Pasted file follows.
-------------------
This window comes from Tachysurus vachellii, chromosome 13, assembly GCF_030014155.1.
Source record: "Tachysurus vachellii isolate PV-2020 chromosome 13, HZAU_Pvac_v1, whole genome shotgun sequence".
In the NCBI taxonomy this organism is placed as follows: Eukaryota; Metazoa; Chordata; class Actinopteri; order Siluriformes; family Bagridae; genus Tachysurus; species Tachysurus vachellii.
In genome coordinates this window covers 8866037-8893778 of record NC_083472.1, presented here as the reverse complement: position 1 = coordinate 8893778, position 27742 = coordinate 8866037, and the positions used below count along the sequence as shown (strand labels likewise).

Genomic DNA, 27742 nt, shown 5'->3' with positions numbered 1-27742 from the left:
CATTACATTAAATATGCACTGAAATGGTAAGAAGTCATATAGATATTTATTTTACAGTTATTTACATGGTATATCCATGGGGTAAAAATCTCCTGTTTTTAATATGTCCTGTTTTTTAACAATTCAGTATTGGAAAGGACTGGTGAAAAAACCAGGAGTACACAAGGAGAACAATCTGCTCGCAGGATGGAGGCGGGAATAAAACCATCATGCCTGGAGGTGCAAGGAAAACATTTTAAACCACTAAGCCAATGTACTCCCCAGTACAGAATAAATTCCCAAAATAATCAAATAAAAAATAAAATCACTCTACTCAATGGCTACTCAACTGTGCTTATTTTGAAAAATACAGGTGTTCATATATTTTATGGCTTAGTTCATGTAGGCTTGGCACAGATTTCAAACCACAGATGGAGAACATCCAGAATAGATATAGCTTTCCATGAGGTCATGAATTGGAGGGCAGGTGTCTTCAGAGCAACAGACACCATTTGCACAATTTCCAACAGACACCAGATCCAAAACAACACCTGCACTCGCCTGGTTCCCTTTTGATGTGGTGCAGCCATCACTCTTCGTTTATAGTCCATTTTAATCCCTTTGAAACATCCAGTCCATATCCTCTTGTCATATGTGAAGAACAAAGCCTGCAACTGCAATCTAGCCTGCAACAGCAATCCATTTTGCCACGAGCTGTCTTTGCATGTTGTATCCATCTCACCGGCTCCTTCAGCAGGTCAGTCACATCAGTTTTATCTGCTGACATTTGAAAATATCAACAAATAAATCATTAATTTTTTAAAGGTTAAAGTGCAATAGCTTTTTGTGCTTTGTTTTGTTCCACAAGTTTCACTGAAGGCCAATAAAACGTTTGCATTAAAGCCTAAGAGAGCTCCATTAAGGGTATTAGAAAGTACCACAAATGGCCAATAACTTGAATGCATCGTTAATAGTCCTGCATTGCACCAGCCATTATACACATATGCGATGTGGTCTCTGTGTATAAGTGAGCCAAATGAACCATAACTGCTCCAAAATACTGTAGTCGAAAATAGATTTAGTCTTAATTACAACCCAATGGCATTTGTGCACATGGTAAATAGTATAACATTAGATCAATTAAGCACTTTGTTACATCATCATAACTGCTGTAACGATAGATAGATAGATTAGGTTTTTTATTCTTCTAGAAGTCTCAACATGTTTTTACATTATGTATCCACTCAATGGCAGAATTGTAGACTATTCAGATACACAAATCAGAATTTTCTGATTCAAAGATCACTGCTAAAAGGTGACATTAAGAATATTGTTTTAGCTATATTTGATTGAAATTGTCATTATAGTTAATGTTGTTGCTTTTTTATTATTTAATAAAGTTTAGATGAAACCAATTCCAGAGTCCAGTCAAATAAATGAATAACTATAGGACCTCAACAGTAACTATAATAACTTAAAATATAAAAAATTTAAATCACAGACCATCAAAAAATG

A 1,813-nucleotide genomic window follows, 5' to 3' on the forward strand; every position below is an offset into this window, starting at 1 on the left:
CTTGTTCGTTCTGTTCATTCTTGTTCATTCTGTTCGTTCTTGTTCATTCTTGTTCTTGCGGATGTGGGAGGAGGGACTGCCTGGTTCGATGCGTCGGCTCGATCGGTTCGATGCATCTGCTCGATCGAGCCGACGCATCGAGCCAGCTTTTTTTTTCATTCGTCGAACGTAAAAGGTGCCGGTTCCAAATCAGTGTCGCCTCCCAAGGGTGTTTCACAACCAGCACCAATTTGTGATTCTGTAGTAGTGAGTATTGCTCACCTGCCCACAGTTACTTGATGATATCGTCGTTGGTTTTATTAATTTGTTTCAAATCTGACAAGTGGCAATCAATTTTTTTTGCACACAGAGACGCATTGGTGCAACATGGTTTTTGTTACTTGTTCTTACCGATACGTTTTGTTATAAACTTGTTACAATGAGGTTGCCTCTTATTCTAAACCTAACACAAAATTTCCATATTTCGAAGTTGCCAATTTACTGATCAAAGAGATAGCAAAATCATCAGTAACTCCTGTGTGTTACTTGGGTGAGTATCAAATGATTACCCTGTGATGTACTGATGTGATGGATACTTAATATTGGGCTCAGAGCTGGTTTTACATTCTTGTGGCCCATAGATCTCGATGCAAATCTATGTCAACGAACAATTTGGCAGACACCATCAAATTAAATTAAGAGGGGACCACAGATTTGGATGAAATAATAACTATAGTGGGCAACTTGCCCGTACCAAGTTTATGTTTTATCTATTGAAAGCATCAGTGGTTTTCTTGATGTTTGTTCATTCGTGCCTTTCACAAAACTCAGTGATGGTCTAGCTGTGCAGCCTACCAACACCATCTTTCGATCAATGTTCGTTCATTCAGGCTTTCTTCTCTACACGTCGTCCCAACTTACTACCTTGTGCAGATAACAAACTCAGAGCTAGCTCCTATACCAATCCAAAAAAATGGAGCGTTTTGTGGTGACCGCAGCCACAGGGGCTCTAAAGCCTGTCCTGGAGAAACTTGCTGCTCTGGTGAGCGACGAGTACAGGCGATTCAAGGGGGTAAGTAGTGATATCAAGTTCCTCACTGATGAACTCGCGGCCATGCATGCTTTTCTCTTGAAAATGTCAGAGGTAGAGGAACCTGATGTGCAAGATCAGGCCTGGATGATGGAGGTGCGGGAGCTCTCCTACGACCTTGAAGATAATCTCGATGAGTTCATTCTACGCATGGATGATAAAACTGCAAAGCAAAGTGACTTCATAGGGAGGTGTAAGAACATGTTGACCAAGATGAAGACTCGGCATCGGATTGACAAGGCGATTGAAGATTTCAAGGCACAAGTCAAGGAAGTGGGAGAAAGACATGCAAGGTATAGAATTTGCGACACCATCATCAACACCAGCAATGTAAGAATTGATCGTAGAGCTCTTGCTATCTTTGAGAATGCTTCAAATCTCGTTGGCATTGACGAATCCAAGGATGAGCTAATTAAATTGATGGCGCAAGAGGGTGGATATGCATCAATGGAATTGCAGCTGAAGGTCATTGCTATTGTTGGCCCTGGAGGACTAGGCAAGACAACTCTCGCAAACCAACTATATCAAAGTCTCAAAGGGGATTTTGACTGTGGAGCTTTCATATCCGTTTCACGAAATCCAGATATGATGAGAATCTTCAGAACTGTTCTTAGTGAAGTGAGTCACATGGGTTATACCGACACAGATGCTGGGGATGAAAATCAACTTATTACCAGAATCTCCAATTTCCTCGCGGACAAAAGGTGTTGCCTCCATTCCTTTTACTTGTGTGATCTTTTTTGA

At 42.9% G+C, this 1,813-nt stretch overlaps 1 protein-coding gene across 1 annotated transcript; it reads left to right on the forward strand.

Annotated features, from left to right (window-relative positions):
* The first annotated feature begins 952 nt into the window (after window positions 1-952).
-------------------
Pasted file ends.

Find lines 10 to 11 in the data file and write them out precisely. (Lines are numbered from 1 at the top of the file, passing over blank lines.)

Annotated features, from left to right (window-relative positions):
* The first annotated feature begins 952 nt into the window (after window positions 1-952).